The Commission discussed current opioid use monitoring tools in Part D, such as drug utilization review and the overutilization monitoring system, as well as changes taking effect next year as a result of recent regulatory revisions to better monitor opioid overuse and abuse. In terms of next steps, Commissioners requested more information about the most prevalent conditions within high-utilization beneficiaries. They plan to focus on prescribing of opioids in long-term care settings and the effectiveness of using mechanisms employed in managing opioid use in other medication areas. They also expressed their interest in examining other policy options, such as lock-ins for pharmacies.
III. Private-sector Initiatives to Manage Post-acute Care
Under fee-for-service Medicare, incentives do not exist for encouraging efficient post-acute care (PAC). MedPAC examined private sector incentives and tools to determine whether any lessons learned could be applied to the fee-for-service system. MedPAC researchers contacted and interviewed several private sector plans. The plans interviewed generally encourage the use of high-quality providers through education, preferred networks, and cost sharing. They often required prior authorization for the site of care and the amount of service and also utilized a PAC benefit manager to bear risk. Additionally, these plans utilized post-discharge monitoring with hospital/PAC provider collaboration to improve quality.
Commissioners discussed adding a third party vendor to act as the PAC benefit manager within Medicare. While Commissioners agreed that one entity needs to bear responsibility for PAC, several commissioners worried that adding an additional party would lead to further fragmentation and lower quality care. All Commissioners agreed that MedPAC should not recommend a new entity to manage PAC within Medicare. They acknowledged that integration of medical records would be helpful to allow for better integration of care. Additionally, the Commissioners discussed allowing hospitals to have more freedom to steer patients to PACs. The Commissioners acknowledged that the current system relies on soft-steering and considered the option of changing the law to allow for physicians to participate in more hard-steering. Commissioners noted the potential complications in allowing hard-steering if the physician is participating in bundled payments through ACOs.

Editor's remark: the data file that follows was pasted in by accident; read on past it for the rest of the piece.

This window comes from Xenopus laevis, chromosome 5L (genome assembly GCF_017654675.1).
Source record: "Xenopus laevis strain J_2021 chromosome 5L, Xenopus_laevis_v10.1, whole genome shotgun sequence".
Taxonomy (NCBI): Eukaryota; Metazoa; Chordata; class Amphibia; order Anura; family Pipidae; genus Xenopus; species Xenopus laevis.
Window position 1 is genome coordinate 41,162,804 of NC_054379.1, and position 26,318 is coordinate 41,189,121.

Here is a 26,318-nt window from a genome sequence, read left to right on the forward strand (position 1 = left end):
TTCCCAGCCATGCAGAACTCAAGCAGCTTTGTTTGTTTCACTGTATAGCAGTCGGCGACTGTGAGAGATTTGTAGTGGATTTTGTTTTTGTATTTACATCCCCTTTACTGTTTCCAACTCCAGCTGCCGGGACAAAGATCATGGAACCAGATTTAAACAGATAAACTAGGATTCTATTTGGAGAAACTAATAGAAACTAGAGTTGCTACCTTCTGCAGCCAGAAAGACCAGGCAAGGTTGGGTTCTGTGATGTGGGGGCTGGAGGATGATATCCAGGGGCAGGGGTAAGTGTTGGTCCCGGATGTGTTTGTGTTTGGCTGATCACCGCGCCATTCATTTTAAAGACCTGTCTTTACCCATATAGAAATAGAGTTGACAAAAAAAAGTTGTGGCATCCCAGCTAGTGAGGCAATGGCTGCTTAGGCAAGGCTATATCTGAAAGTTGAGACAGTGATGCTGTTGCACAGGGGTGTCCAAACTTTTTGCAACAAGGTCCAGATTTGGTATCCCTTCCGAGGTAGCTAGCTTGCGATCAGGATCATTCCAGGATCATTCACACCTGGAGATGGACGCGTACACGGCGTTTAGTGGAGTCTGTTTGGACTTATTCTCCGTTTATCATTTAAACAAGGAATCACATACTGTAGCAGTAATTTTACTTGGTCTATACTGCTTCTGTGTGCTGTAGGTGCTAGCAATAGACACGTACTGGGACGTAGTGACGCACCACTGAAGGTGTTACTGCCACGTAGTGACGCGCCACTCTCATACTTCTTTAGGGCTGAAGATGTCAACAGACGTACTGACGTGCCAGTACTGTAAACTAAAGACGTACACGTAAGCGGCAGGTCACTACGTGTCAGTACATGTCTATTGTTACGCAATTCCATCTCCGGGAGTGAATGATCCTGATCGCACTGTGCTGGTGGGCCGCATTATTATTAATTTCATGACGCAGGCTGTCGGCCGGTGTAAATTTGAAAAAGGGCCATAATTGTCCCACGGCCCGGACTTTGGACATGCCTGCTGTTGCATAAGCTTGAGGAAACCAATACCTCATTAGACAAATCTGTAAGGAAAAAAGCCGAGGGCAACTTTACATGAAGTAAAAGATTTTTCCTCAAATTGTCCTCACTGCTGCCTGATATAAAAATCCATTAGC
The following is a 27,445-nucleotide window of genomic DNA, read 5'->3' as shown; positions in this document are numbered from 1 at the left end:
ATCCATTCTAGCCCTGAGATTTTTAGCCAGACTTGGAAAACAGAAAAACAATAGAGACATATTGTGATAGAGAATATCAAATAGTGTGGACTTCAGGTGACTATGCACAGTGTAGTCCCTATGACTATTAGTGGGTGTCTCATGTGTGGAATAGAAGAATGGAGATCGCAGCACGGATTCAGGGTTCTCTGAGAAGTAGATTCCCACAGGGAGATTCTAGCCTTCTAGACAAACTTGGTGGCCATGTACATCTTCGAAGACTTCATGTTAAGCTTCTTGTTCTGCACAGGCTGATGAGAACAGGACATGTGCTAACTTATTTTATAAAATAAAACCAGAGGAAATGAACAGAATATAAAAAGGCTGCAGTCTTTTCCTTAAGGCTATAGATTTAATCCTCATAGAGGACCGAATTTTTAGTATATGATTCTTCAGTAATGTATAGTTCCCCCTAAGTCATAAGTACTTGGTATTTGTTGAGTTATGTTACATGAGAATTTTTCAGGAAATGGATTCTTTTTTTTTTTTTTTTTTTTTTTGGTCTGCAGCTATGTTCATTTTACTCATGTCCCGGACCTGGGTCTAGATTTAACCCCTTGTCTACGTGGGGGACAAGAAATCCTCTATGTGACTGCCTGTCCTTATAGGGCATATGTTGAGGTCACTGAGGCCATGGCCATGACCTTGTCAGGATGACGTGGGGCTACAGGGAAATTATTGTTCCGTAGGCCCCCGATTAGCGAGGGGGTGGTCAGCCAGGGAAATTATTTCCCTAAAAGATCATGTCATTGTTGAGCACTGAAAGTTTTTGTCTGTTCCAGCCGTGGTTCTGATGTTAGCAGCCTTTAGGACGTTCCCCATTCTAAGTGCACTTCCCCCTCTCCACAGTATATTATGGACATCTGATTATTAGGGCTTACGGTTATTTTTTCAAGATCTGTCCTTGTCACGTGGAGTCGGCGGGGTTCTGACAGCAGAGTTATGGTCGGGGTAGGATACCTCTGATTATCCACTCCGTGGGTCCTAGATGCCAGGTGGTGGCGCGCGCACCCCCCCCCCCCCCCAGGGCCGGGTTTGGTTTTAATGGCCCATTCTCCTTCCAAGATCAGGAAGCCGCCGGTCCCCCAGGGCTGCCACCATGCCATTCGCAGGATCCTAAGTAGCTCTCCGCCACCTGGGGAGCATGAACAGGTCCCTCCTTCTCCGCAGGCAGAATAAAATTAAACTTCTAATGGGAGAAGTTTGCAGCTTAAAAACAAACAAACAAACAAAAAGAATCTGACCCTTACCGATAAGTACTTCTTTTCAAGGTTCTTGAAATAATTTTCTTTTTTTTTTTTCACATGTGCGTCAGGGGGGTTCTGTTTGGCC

IV. Validating Relative Value Units in Medicare’s Fee Schedule for Physicians and Other Health Professionals
Because of inaccuracies in relative value units (RVUs) in the current physician fee schedule and concerns over comparatively low compensation for primary care physicians, MedPAC is examining the best method to adjust these inaccuracies. CMS currently uses a “bottom-up” approach to re-evaluate RVUs, where time data is collected on a service-by-service basis. MedPAC asserts that it is costly to evaluate all 7,000 codes as not all RVUs need to be evaluated. Instead, MedPAC has conducted a study that uses a top-down approach to identifying overpriced services. The Commission’s method involved examining data from practices on mix of services, total time worked, and time assumed in the fee schedule. From this information, they are able to flag services that need a more detailed assessment.
While most of the Commissioners supported the idea of a top-down approach, a few were concerned that physician assistants and nurse practitioners may not be included in the total time worked. Others were concerned that there could be bias and difficulty ensuring quality hours worked. However, Kevin Hayes, principal policy analyst, noted that the use of practice managers is a good way to control for reporting bias. The Commission noted that while CMS’ contractors are near completion in their current evaluation of RVUs, they do not want CMS to lose sight of the top-down approach process. The Commission is not submitting a formal recommendation at this time.